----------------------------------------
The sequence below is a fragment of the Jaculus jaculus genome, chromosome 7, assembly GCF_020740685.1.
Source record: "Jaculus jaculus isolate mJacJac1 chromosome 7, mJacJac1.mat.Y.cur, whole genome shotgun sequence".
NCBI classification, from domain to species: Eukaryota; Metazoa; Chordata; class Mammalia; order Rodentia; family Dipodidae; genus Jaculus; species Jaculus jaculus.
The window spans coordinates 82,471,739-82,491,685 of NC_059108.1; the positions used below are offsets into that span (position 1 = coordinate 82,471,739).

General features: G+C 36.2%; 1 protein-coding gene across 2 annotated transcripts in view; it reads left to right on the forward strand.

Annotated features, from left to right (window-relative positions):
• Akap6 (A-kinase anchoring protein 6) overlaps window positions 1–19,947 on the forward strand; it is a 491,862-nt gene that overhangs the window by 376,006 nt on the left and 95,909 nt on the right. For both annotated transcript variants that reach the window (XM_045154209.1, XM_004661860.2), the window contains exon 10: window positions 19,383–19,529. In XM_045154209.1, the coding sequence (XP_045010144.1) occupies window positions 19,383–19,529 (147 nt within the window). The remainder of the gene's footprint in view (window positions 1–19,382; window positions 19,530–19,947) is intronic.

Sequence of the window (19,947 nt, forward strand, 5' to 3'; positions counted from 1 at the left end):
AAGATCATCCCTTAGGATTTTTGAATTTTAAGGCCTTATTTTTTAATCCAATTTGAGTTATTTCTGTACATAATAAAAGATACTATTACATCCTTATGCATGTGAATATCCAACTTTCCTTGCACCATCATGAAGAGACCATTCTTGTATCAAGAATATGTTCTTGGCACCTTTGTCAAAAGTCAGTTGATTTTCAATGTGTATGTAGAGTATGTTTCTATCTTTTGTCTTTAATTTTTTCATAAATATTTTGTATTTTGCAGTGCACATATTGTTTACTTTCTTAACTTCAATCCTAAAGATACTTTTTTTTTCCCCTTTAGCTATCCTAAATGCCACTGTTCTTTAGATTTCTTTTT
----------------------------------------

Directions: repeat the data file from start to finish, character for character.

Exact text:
The sequence below is a fragment of the Jaculus jaculus genome, chromosome 7, assembly GCF_020740685.1.
Source record: "Jaculus jaculus isolate mJacJac1 chromosome 7, mJacJac1.mat.Y.cur, whole genome shotgun sequence".
NCBI classification, from domain to species: Eukaryota; Metazoa; Chordata; class Mammalia; order Rodentia; family Dipodidae; genus Jaculus; species Jaculus jaculus.
The window spans coordinates 82,471,739-82,491,685 of NC_059108.1; the positions used below are offsets into that span (position 1 = coordinate 82,471,739).

General features: G+C 36.2%; 1 protein-coding gene across 2 annotated transcripts in view; it reads left to right on the forward strand.

Annotated features, from left to right (window-relative positions):
• Akap6 (A-kinase anchoring protein 6) overlaps window positions 1–19,947 on the forward strand; it is a 491,862-nt gene that overhangs the window by 376,006 nt on the left and 95,909 nt on the right. For both annotated transcript variants that reach the window (XM_045154209.1, XM_004661860.2), the window contains exon 10: window positions 19,383–19,529. In XM_045154209.1, the coding sequence (XP_045010144.1) occupies window positions 19,383–19,529 (147 nt within the window). The remainder of the gene's footprint in view (window positions 1–19,382; window positions 19,530–19,947) is intronic.

Sequence of the window (19,947 nt, forward strand, 5' to 3'; positions counted from 1 at the left end):
AAGATCATCCCTTAGGATTTTTGAATTTTAAGGCCTTATTTTTTAATCCAATTTGAGTTATTTCTGTACATAATAAAAGATACTATTACATCCTTATGCATGTGAATATCCAACTTTCCTTGCACCATCATGAAGAGACCATTCTTGTATCAAGAATATGTTCTTGGCACCTTTGTCAAAAGTCAGTTGATTTTCAATGTGTATGTAGAGTATGTTTCTATCTTTTGTCTTTAATTTTTTCATAAATATTTTGTATTTTGCAGTGCACATATTGTTTACTTTCTTAACTTCAATCCTAAAGATACTTTTTTTTTCCCCTTTAGCTATCCTAAATGCCACTGTTCTTTAGATTTCTTTTT